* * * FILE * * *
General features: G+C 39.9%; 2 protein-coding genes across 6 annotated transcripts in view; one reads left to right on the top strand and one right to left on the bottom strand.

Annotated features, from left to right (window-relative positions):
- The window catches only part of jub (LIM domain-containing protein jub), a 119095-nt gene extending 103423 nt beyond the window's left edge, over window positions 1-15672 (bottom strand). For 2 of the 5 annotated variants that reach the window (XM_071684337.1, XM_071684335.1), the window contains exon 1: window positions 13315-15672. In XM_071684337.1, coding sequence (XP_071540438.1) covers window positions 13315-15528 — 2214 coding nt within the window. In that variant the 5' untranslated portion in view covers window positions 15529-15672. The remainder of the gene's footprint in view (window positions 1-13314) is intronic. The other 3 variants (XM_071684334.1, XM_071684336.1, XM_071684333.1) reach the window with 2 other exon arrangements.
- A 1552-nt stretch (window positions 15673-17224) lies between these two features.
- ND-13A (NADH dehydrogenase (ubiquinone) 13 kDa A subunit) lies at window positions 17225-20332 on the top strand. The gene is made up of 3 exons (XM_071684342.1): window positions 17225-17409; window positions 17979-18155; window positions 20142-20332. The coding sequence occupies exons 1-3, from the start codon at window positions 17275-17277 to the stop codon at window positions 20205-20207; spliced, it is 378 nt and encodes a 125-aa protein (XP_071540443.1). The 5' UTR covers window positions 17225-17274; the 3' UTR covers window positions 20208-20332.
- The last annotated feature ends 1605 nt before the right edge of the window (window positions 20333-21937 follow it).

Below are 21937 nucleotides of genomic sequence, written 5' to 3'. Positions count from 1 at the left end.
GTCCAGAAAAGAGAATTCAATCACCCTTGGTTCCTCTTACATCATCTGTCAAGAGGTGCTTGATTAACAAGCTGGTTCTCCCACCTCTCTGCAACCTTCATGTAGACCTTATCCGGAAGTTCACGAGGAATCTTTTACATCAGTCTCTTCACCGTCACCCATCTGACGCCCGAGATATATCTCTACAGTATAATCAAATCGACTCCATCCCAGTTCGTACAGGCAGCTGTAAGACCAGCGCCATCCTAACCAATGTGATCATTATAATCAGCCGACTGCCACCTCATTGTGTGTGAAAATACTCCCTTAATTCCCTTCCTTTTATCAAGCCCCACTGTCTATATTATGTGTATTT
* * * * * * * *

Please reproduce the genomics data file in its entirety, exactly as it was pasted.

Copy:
General features: G+C 39.9%; 2 protein-coding genes across 6 annotated transcripts in view; one reads left to right on the top strand and one right to left on the bottom strand.

Annotated features, from left to right (window-relative positions):
- The window catches only part of jub (LIM domain-containing protein jub), a 119095-nt gene extending 103423 nt beyond the window's left edge, over window positions 1-15672 (bottom strand). For 2 of the 5 annotated variants that reach the window (XM_071684337.1, XM_071684335.1), the window contains exon 1: window positions 13315-15672. In XM_071684337.1, coding sequence (XP_071540438.1) covers window positions 13315-15528 — 2214 coding nt within the window. In that variant the 5' untranslated portion in view covers window positions 15529-15672. The remainder of the gene's footprint in view (window positions 1-13314) is intronic. The other 3 variants (XM_071684334.1, XM_071684336.1, XM_071684333.1) reach the window with 2 other exon arrangements.
- A 1552-nt stretch (window positions 15673-17224) lies between these two features.
- ND-13A (NADH dehydrogenase (ubiquinone) 13 kDa A subunit) lies at window positions 17225-20332 on the top strand. The gene is made up of 3 exons (XM_071684342.1): window positions 17225-17409; window positions 17979-18155; window positions 20142-20332. The coding sequence occupies exons 1-3, from the start codon at window positions 17275-17277 to the stop codon at window positions 20205-20207; spliced, it is 378 nt and encodes a 125-aa protein (XP_071540443.1). The 5' UTR covers window positions 17225-17274; the 3' UTR covers window positions 20208-20332.
- The last annotated feature ends 1605 nt before the right edge of the window (window positions 20333-21937 follow it).

Below are 21937 nucleotides of genomic sequence, written 5' to 3'. Positions count from 1 at the left end.
GTCCAGAAAAGAGAATTCAATCACCCTTGGTTCCTCTTACATCATCTGTCAAGAGGTGCTTGATTAACAAGCTGGTTCTCCCACCTCTCTGCAACCTTCATGTAGACCTTATCCGGAAGTTCACGAGGAATCTTTTACATCAGTCTCTTCACCGTCACCCATCTGACGCCCGAGATATATCTCTACAGTATAATCAAATCGACTCCATCCCAGTTCGTACAGGCAGCTGTAAGACCAGCGCCATCCTAACCAATGTGATCATTATAATCAGCCGACTGCCACCTCATTGTGTGTGAAAATACTCCCTTAATTCCCTTCCTTTTATCAAGCCCCACTGTCTATATTATGTGTATTT